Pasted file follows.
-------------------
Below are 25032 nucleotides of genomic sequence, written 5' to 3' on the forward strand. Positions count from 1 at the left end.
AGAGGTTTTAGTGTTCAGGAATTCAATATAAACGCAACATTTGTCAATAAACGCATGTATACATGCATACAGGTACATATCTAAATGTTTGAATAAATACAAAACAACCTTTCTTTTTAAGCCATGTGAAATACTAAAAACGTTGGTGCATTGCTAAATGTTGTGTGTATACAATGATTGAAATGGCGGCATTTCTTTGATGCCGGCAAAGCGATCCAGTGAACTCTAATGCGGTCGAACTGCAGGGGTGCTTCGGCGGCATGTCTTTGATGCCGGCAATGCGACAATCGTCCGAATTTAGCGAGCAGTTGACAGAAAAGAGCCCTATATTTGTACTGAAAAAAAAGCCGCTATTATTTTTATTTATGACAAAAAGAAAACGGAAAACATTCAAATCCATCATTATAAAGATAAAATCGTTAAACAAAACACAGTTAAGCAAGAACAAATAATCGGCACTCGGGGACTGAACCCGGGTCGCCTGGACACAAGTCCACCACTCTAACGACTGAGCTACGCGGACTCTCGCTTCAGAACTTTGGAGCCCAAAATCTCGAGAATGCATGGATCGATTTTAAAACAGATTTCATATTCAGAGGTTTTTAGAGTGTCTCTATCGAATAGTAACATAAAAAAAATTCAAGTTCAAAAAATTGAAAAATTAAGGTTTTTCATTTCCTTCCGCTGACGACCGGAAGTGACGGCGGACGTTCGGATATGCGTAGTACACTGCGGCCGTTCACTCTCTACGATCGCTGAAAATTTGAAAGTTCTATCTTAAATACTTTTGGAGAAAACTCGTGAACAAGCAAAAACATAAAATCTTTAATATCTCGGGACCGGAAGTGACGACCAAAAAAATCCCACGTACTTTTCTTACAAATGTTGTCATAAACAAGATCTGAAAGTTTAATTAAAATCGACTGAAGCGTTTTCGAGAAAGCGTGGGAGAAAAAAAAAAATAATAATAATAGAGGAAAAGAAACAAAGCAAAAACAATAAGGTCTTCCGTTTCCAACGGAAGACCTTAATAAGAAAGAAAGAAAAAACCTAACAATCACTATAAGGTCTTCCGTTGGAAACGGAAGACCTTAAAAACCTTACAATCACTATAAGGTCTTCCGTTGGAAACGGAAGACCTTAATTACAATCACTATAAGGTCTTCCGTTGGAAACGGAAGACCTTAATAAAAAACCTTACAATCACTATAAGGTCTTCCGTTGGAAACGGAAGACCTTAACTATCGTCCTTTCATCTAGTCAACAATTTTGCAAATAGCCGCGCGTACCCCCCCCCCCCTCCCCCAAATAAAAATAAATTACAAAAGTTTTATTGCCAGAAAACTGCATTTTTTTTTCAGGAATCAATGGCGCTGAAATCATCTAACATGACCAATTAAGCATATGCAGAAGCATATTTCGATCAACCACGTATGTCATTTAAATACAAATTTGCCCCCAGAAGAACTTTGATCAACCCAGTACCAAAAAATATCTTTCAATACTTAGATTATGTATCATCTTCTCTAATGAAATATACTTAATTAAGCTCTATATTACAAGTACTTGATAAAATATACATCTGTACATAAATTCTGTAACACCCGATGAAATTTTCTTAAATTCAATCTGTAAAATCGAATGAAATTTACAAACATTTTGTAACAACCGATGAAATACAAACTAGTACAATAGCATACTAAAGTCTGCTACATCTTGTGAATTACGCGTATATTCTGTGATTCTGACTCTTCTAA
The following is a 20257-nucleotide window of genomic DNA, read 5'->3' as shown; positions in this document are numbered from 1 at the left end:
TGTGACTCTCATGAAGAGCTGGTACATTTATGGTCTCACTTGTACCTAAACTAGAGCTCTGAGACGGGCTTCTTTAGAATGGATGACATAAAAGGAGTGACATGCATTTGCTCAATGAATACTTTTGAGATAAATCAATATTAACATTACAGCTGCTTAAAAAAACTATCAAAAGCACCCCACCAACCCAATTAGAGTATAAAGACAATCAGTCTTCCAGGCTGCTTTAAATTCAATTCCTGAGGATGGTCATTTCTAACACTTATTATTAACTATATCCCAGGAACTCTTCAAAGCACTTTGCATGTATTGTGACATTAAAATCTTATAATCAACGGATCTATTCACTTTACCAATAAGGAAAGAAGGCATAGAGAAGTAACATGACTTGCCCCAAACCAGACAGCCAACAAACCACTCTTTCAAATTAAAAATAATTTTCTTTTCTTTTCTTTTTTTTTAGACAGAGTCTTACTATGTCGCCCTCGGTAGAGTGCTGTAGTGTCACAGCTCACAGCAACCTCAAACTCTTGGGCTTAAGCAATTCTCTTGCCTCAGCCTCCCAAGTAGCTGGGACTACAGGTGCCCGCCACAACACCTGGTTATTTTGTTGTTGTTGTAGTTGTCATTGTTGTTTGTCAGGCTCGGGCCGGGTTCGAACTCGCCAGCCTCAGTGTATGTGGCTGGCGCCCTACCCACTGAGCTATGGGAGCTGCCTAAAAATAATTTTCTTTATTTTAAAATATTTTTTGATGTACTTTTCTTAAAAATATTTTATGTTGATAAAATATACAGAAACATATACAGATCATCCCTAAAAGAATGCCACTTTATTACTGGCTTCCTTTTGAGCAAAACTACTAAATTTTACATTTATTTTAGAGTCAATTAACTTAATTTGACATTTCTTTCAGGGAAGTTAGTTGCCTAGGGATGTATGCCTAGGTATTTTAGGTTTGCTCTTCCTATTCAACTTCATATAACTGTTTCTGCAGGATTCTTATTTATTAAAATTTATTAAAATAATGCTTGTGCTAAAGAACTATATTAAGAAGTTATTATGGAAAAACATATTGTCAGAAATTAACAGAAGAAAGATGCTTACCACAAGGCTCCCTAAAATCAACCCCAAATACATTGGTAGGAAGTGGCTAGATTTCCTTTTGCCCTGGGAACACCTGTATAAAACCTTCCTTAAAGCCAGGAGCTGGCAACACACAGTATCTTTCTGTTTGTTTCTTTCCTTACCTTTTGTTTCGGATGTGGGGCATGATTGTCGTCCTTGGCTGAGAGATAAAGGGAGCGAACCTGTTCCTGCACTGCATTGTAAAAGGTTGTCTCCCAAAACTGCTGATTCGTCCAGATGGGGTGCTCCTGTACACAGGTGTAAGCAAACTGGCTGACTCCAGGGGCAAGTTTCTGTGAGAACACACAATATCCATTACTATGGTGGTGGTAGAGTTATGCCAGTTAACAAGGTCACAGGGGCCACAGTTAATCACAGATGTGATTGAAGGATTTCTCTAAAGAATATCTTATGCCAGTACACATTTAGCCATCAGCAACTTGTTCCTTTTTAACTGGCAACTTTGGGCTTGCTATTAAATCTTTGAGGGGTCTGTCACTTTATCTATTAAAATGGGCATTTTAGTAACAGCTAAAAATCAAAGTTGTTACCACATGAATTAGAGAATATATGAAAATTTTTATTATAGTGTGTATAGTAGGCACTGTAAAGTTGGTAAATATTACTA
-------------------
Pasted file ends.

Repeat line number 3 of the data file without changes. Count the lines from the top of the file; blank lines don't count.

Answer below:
The following is a 20257-nucleotide window of genomic DNA, read 5'->3' as shown; positions in this document are numbered from 1 at the left end: